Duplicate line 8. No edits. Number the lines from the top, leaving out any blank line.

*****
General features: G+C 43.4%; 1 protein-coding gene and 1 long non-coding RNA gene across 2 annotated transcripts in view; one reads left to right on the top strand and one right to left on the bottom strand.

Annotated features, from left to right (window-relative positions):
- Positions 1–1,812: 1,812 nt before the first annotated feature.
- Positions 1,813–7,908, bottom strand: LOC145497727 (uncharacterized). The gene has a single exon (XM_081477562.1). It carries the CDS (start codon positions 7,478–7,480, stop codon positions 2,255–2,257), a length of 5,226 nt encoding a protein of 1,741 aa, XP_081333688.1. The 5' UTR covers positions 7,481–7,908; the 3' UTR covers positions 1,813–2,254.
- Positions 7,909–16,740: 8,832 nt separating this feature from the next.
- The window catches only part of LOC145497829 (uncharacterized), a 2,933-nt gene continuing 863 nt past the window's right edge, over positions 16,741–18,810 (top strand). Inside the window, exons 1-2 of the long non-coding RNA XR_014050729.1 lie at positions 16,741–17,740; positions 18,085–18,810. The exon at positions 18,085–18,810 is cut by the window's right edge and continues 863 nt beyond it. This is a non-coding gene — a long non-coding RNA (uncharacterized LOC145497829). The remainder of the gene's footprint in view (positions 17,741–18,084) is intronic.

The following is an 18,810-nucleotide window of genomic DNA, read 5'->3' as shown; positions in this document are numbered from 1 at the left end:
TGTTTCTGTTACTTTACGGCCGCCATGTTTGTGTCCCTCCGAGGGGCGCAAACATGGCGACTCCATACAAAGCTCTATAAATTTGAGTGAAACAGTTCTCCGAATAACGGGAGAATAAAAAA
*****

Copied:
TGTTTCTGTTACTTTACGGCCGCCATGTTTGTGTCCCTCCGAGGGGCGCAAACATGGCGACTCCATACAAAGCTCTATAAATTTGAGTGAAACAGTTCTCCGAATAACGGGAGAATAAAAAA